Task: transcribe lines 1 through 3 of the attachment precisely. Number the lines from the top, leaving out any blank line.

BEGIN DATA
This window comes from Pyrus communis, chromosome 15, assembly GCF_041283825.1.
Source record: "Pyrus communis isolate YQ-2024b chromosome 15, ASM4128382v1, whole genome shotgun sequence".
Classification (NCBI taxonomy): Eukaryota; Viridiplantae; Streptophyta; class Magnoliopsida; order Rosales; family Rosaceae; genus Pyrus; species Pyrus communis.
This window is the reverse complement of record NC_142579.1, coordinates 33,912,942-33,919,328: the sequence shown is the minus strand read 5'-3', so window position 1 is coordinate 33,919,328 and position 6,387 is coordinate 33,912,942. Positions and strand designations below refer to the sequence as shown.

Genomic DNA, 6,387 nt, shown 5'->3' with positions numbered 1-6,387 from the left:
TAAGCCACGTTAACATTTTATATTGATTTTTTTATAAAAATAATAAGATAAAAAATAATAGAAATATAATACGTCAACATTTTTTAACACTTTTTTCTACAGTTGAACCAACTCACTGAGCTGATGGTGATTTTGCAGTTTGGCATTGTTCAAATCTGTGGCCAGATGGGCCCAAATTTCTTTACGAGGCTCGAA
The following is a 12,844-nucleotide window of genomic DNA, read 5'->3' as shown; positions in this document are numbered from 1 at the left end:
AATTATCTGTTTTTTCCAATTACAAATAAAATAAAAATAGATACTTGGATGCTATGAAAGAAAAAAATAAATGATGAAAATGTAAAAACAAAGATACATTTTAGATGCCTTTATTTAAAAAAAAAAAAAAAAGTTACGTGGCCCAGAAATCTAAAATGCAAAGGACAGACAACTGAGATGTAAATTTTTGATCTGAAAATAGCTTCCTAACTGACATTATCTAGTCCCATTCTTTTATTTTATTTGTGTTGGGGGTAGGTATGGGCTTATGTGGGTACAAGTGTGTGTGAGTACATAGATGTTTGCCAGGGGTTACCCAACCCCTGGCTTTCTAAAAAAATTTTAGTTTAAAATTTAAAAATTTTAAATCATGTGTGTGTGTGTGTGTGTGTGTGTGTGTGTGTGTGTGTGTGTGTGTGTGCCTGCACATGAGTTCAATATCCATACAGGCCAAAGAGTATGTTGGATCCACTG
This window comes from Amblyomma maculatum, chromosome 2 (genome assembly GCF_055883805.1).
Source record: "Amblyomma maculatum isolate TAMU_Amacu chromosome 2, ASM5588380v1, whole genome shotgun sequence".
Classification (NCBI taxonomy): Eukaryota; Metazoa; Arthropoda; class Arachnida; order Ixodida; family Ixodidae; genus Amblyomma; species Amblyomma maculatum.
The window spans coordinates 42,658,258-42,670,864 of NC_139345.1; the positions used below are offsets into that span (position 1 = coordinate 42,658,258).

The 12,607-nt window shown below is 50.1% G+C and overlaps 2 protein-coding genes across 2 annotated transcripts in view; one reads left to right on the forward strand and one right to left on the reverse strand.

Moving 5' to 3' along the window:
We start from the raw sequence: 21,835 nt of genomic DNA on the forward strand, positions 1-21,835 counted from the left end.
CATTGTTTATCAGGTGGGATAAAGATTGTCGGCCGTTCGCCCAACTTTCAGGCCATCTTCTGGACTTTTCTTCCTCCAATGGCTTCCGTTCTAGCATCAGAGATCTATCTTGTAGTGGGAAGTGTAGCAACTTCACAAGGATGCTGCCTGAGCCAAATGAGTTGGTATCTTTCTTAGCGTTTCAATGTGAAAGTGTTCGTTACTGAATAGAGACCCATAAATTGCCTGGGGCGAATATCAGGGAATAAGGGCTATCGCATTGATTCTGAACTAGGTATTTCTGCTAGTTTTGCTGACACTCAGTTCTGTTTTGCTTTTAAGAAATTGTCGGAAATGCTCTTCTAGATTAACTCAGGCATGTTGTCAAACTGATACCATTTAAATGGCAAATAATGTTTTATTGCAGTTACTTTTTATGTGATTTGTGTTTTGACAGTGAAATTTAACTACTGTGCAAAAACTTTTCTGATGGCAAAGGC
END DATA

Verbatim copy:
This window comes from Pyrus communis, chromosome 15, assembly GCF_041283825.1.
Source record: "Pyrus communis isolate YQ-2024b chromosome 15, ASM4128382v1, whole genome shotgun sequence".
Classification (NCBI taxonomy): Eukaryota; Viridiplantae; Streptophyta; class Magnoliopsida; order Rosales; family Rosaceae; genus Pyrus; species Pyrus communis.